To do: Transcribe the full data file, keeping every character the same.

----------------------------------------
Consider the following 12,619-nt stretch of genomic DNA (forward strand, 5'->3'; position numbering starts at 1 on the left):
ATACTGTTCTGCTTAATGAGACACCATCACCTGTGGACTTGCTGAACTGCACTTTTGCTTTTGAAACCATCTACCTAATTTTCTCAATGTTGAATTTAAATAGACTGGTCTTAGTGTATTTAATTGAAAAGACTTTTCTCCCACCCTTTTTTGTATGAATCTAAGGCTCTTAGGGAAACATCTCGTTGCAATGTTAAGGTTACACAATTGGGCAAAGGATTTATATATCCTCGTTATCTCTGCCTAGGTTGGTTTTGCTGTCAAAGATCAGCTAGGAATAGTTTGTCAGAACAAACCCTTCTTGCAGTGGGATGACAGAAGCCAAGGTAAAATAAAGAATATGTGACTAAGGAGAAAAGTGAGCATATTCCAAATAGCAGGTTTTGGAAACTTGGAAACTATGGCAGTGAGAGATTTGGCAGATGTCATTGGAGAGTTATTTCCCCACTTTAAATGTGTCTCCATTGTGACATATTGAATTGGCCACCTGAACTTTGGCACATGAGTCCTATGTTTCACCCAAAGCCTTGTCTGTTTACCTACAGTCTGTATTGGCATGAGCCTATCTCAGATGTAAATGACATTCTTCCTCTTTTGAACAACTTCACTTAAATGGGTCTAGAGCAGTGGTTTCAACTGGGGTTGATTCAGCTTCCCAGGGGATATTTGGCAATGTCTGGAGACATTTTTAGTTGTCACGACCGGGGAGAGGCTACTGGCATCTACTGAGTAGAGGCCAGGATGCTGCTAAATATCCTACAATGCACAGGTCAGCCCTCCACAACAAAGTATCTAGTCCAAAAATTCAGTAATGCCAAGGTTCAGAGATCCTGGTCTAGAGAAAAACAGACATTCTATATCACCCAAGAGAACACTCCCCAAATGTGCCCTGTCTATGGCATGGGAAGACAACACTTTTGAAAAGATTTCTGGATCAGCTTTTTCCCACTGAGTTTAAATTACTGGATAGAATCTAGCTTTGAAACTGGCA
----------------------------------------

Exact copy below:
Consider the following 12,619-nt stretch of genomic DNA (forward strand, 5'->3'; position numbering starts at 1 on the left):
ATACTGTTCTGCTTAATGAGACACCATCACCTGTGGACTTGCTGAACTGCACTTTTGCTTTTGAAACCATCTACCTAATTTTCTCAATGTTGAATTTAAATAGACTGGTCTTAGTGTATTTAATTGAAAAGACTTTTCTCCCACCCTTTTTTGTATGAATCTAAGGCTCTTAGGGAAACATCTCGTTGCAATGTTAAGGTTACACAATTGGGCAAAGGATTTATATATCCTCGTTATCTCTGCCTAGGTTGGTTTTGCTGTCAAAGATCAGCTAGGAATAGTTTGTCAGAACAAACCCTTCTTGCAGTGGGATGACAGAAGCCAAGGTAAAATAAAGAATATGTGACTAAGGAGAAAAGTGAGCATATTCCAAATAGCAGGTTTTGGAAACTTGGAAACTATGGCAGTGAGAGATTTGGCAGATGTCATTGGAGAGTTATTTCCCCACTTTAAATGTGTCTCCATTGTGACATATTGAATTGGCCACCTGAACTTTGGCACATGAGTCCTATGTTTCACCCAAAGCCTTGTCTGTTTACCTACAGTCTGTATTGGCATGAGCCTATCTCAGATGTAAATGACATTCTTCCTCTTTTGAACAACTTCACTTAAATGGGTCTAGAGCAGTGGTTTCAACTGGGGTTGATTCAGCTTCCCAGGGGATATTTGGCAATGTCTGGAGACATTTTTAGTTGTCACGACCGGGGAGAGGCTACTGGCATCTACTGAGTAGAGGCCAGGATGCTGCTAAATATCCTACAATGCACAGGTCAGCCCTCCACAACAAAGTATCTAGTCCAAAAATTCAGTAATGCCAAGGTTCAGAGATCCTGGTCTAGAGAAAAACAGACATTCTATATCACCCAAGAGAACACTCCCCAAATGTGCCCTGTCTATGGCATGGGAAGACAACACTTTTGAAAAGATTTCTGGATCAGCTTTTTCCCACTGAGTTTAAATTACTGGATAGAATCTAGCTTTGAAACTGGCA